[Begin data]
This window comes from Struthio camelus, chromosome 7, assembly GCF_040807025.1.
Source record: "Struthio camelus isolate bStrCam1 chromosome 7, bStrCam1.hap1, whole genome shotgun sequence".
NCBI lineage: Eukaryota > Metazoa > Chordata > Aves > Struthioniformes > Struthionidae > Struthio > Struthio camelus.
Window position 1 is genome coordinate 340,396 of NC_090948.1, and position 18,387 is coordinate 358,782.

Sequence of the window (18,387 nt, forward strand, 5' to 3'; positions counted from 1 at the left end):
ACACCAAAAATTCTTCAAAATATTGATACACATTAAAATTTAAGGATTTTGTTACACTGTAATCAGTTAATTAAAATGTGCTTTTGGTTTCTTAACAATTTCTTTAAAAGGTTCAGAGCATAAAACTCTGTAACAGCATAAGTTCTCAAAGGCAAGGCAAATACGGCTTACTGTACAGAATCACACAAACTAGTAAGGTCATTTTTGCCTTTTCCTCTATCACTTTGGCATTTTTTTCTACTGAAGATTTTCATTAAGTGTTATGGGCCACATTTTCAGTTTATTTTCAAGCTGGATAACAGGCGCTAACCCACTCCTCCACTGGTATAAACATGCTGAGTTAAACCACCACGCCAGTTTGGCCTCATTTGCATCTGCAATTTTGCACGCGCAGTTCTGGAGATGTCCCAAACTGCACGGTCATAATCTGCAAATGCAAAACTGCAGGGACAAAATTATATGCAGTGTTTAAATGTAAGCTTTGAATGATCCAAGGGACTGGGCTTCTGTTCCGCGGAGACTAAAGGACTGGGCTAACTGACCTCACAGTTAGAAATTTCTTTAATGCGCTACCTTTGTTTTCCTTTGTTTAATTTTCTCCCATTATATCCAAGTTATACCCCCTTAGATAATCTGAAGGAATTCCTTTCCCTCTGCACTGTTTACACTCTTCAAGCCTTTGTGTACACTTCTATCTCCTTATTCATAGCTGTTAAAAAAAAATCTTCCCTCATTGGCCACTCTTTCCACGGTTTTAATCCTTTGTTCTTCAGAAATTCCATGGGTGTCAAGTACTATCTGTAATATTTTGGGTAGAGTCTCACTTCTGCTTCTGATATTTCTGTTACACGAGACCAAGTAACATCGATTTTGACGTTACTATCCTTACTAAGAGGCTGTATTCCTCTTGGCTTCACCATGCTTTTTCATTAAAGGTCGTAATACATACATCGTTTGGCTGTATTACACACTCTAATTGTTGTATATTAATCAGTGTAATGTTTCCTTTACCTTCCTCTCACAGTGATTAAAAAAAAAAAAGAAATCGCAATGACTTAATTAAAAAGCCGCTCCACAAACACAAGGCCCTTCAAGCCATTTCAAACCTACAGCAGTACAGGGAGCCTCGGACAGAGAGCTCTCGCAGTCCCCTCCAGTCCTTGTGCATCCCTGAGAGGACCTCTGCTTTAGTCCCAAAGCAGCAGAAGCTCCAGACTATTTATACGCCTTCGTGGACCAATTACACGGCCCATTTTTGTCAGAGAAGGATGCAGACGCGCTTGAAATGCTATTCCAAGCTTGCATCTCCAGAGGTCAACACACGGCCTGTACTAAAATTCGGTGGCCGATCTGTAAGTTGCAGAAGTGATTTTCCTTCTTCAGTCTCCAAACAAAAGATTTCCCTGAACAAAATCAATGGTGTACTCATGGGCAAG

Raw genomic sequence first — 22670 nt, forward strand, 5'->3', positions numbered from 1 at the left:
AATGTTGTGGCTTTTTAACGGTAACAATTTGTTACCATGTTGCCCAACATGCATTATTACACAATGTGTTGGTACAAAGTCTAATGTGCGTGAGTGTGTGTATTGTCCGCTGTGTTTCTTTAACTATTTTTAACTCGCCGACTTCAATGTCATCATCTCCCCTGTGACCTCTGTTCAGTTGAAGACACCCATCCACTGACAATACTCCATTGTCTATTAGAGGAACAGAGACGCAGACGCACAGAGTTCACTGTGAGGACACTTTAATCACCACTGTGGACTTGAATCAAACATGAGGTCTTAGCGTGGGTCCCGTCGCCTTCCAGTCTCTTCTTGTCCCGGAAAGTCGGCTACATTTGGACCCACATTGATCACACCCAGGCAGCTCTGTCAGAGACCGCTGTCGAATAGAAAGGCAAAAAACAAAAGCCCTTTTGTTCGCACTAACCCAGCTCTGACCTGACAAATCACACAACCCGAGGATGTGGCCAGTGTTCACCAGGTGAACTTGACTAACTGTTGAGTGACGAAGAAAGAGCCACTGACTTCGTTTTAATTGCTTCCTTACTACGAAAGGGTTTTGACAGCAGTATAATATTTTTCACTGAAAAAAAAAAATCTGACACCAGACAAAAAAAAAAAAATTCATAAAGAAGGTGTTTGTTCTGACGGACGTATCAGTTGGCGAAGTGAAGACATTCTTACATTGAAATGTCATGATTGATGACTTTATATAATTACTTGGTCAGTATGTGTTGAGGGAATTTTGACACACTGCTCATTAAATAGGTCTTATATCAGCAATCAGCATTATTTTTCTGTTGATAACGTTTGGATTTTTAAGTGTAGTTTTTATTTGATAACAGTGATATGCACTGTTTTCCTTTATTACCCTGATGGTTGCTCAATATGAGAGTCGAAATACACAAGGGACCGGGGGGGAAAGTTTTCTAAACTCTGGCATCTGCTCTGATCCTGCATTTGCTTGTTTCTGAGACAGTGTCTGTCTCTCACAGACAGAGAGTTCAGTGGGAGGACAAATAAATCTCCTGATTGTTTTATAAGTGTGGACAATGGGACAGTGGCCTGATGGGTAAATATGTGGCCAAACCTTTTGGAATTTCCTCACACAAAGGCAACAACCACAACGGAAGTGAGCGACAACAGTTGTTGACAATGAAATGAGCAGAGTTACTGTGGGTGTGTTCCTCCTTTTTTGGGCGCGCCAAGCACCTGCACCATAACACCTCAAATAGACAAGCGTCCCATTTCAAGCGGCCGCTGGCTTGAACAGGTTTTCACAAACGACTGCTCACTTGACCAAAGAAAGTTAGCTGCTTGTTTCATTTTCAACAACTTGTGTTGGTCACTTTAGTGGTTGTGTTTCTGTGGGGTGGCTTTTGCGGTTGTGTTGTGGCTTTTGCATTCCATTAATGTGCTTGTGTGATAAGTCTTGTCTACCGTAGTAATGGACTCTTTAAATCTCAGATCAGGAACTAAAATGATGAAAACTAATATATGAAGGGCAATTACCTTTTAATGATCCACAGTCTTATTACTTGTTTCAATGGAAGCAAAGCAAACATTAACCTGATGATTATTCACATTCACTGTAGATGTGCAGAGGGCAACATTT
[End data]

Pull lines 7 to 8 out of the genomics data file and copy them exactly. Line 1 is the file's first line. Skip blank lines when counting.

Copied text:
Raw genomic sequence first — 22670 nt, forward strand, 5'->3', positions numbered from 1 at the left:
AATGTTGTGGCTTTTTAACGGTAACAATTTGTTACCATGTTGCCCAACATGCATTATTACACAATGTGTTGGTACAAAGTCTAATGTGCGTGAGTGTGTGTATTGTCCGCTGTGTTTCTTTAACTATTTTTAACTCGCCGACTTCAATGTCATCATCTCCCCTGTGACCTCTGTTCAGTTGAAGACACCCATCCACTGACAATACTCCATTGTCTATTAGAGGAACAGAGACGCAGACGCACAGAGTTCACTGTGAGGACACTTTAATCACCACTGTGGACTTGAATCAAACATGAGGTCTTAGCGTGGGTCCCGTCGCCTTCCAGTCTCTTCTTGTCCCGGAAAGTCGGCTACATTTGGACCCACATTGATCACACCCAGGCAGCTCTGTCAGAGACCGCTGTCGAATAGAAAGGCAAAAAACAAAAGCCCTTTTGTTCGCACTAACCCAGCTCTGACCTGACAAATCACACAACCCGAGGATGTGGCCAGTGTTCACCAGGTGAACTTGACTAACTGTTGAGTGACGAAGAAAGAGCCACTGACTTCGTTTTAATTGCTTCCTTACTACGAAAGGGTTTTGACAGCAGTATAATATTTTTCACTGAAAAAAAAAAATCTGACACCAGACAAAAAAAAAAAAATTCATAAAGAAGGTGTTTGTTCTGACGGACGTATCAGTTGGCGAAGTGAAGACATTCTTACATTGAAATGTCATGATTGATGACTTTATATAATTACTTGGTCAGTATGTGTTGAGGGAATTTTGACACACTGCTCATTAAATAGGTCTTATATCAGCAATCAGCATTATTTTTCTGTTGATAACGTTTGGATTTTTAAGTGTAGTTTTTATTTGATAACAGTGATATGCACTGTTTTCCTTTATTACCCTGATGGTTGCTCAATATGAGAGTCGAAATACACAAGGGACCGGGGGGGAAAGTTTTCTAAACTCTGGCATCTGCTCTGATCCTGCATTTGCTTGTTTCTGAGACAGTGTCTGTCTCTCACAGACAGAGAGTTCAGTGGGAGGACAAATAAATCTCCTGATTGTTTTATAAGTGTGGACAATGGGACAGTGGCCTGATGGGTAAATATGTGGCCAAACCTTTTGGAATTTCCTCACACAAAGGCAACAACCACAACGGAAGTGAGCGACAACAGTTGTTGACAATGAAATGAGCAGAGTTACTGTGGGTGTGTTCCTCCTTTTTTGGGCGCGCCAAGCACCTGCACCATAACACCTCAAATAGACAAGCGTCCCATTTCAAGCGGCCGCTGGCTTGAACAGGTTTTCACAAACGACTGCTCACTTGACCAAAGAAAGTTAGCTGCTTGTTTCATTTTCAACAACTTGTGTTGGTCACTTTAGTGGTTGTGTTTCTGTGGGGTGGCTTTTGCGGTTGTGTTGTGGCTTTTGCATTCCATTAATGTGCTTGTGTGATAAGTCTTGTCTACCGTAGTAATGGACTCTTTAAATCTCAGATCAGGAACTAAAATGATGAAAACTAATATATGAAGGGCAATTACCTTTTAATGATCCACAGTCTTATTACTTGTTTCAATGGAAGCAAAGCAAACATTAACCTGATGATTATTCACATTCACTGTAGATGTGCAGAGGGCAACATTT